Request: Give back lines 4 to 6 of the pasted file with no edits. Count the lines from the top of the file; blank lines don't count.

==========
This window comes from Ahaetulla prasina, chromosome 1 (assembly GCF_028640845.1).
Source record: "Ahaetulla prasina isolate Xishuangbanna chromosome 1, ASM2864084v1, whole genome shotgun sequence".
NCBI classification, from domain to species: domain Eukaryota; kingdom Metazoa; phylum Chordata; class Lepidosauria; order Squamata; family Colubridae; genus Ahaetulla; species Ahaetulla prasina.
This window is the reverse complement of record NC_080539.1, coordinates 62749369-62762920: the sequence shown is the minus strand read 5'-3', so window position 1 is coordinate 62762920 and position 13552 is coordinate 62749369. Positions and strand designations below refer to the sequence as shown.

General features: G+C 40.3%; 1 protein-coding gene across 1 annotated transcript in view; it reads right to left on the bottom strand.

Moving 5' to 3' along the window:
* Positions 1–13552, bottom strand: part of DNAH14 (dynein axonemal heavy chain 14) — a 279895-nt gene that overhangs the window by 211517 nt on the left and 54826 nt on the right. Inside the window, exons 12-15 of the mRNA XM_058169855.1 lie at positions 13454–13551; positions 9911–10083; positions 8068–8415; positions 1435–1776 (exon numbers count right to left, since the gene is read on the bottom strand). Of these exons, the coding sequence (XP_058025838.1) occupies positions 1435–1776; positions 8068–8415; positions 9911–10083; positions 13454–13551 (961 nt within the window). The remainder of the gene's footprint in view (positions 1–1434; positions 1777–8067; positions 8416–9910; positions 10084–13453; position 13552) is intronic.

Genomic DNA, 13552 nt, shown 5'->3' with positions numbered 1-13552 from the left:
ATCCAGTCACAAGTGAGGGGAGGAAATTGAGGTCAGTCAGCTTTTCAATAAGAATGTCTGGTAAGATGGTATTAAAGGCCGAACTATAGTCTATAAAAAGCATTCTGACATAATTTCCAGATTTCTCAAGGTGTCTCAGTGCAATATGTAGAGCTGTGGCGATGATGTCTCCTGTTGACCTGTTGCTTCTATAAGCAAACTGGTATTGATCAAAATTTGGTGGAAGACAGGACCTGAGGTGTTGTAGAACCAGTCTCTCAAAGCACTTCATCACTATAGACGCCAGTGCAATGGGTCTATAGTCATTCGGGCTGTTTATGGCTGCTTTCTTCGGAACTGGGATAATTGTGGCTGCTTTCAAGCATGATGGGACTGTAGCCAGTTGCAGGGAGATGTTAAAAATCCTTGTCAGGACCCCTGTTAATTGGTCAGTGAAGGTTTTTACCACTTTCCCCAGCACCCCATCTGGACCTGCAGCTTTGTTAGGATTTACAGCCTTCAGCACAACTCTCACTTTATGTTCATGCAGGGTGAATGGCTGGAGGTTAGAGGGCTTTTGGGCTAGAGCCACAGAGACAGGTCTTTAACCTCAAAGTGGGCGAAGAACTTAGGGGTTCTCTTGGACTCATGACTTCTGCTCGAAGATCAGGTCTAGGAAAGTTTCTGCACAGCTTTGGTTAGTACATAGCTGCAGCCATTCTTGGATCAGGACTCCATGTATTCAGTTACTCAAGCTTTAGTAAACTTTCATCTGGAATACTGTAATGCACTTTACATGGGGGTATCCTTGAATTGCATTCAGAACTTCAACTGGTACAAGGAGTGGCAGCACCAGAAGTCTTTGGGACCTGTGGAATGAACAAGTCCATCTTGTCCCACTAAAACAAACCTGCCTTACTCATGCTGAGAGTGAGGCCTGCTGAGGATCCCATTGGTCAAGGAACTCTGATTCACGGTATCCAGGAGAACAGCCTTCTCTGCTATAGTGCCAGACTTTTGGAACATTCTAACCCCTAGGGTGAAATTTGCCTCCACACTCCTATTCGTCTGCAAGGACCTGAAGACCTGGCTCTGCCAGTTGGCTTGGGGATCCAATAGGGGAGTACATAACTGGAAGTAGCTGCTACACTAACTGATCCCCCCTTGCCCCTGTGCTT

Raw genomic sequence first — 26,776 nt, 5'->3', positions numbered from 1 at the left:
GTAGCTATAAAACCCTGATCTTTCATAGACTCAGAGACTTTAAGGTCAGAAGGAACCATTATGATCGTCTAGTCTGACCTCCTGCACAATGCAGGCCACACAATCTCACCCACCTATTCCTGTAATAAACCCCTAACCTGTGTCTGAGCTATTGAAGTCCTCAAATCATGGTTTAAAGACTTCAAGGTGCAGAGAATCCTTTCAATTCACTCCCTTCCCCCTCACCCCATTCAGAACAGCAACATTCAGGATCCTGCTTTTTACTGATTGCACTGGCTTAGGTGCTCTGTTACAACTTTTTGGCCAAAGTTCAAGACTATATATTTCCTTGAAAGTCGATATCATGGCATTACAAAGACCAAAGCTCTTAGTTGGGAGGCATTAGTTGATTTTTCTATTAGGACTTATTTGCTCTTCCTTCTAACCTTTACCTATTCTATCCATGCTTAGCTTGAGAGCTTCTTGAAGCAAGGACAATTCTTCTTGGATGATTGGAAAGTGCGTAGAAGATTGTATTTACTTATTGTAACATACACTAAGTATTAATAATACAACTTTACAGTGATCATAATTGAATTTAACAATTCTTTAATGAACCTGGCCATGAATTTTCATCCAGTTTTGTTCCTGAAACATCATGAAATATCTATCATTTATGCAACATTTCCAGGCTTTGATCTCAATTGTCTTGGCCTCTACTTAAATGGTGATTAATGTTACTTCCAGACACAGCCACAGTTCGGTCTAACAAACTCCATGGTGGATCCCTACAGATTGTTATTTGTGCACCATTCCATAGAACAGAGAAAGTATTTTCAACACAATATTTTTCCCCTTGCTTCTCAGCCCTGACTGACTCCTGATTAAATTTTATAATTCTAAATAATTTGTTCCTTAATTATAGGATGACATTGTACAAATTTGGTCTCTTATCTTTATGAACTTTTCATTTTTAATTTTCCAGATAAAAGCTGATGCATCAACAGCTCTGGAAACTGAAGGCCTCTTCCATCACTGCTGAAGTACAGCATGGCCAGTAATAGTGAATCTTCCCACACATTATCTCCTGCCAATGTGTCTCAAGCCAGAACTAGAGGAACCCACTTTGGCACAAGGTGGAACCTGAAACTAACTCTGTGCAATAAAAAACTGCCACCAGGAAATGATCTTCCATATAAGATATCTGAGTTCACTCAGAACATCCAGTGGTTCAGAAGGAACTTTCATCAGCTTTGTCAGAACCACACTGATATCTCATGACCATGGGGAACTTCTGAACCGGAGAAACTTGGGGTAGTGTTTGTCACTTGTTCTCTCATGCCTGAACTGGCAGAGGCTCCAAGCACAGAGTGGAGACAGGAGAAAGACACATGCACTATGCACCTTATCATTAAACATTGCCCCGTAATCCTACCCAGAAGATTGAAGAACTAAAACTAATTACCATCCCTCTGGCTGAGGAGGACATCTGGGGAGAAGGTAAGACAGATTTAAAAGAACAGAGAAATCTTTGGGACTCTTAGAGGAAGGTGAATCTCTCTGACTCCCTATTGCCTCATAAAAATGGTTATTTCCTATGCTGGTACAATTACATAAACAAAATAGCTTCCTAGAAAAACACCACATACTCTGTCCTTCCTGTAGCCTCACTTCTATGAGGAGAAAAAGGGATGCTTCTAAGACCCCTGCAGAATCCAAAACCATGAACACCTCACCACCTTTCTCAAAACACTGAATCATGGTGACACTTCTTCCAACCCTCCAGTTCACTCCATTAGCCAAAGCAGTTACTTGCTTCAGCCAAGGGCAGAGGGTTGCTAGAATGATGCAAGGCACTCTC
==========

This window is the reverse complement of record NC_080539.1, coordinates 62749369-62762920: the sequence shown is the minus strand read 5'-3', so window position 1 is coordinate 62762920 and position 13552 is coordinate 62749369. Positions and strand designations below refer to the sequence as shown.

General features: G+C 40.3%; 1 protein-coding gene across 1 annotated transcript in view; it reads right to left on the bottom strand.

Moving 5' to 3' along the window: